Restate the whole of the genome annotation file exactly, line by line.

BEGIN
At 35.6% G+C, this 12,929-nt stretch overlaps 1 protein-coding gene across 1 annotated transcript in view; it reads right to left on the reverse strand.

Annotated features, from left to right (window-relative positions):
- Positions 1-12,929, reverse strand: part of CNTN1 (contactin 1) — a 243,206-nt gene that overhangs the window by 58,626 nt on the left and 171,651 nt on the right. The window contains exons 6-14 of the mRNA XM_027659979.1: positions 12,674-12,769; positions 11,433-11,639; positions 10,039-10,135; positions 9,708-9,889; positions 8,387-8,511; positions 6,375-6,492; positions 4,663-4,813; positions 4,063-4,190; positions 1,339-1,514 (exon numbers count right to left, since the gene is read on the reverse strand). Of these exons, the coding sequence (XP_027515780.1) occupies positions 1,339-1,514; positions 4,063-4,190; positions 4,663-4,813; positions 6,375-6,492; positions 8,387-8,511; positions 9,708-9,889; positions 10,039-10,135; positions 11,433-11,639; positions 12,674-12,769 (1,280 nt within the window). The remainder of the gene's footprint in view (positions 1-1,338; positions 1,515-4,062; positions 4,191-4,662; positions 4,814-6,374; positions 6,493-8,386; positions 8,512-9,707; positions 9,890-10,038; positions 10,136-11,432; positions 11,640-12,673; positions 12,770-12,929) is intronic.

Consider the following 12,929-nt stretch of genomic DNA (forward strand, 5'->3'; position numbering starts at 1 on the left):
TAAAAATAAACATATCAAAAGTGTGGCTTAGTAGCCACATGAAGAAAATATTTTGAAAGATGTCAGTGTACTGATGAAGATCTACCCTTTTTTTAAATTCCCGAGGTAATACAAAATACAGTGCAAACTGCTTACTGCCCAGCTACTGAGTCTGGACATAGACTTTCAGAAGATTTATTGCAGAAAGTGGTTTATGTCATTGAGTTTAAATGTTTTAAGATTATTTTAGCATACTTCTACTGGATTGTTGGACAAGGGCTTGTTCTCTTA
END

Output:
At 35.6% G+C, this 12,929-nt stretch overlaps 1 protein-coding gene across 1 annotated transcript in view; it reads right to left on the reverse strand.

Annotated features, from left to right (window-relative positions):
- Positions 1-12,929, reverse strand: part of CNTN1 (contactin 1) — a 243,206-nt gene that overhangs the window by 58,626 nt on the left and 171,651 nt on the right. The window contains exons 6-14 of the mRNA XM_027659979.1: positions 12,674-12,769; positions 11,433-11,639; positions 10,039-10,135; positions 9,708-9,889; positions 8,387-8,511; positions 6,375-6,492; positions 4,663-4,813; positions 4,063-4,190; positions 1,339-1,514 (exon numbers count right to left, since the gene is read on the reverse strand). Of these exons, the coding sequence (XP_027515780.1) occupies positions 1,339-1,514; positions 4,063-4,190; positions 4,663-4,813; positions 6,375-6,492; positions 8,387-8,511; positions 9,708-9,889; positions 10,039-10,135; positions 11,433-11,639; positions 12,674-12,769 (1,280 nt within the window). The remainder of the gene's footprint in view (positions 1-1,338; positions 1,515-4,062; positions 4,191-4,662; positions 4,814-6,374; positions 6,493-8,386; positions 8,512-9,707; positions 9,890-10,038; positions 10,136-11,432; positions 11,640-12,673; positions 12,770-12,929) is intronic.

Consider the following 12,929-nt stretch of genomic DNA (forward strand, 5'->3'; position numbering starts at 1 on the left):
TAAAAATAAACATATCAAAAGTGTGGCTTAGTAGCCACATGAAGAAAATATTTTGAAAGATGTCAGTGTACTGATGAAGATCTACCCTTTTTTTAAATTCCCGAGGTAATACAAAATACAGTGCAAACTGCTTACTGCCCAGCTACTGAGTCTGGACATAGACTTTCAGAAGATTTATTGCAGAAAGTGGTTTATGTCATTGAGTTTAAATGTTTTAAGATTATTTTAGCATACTTCTACTGGATTGTTGGACAAGGGCTTGTTCTCTTA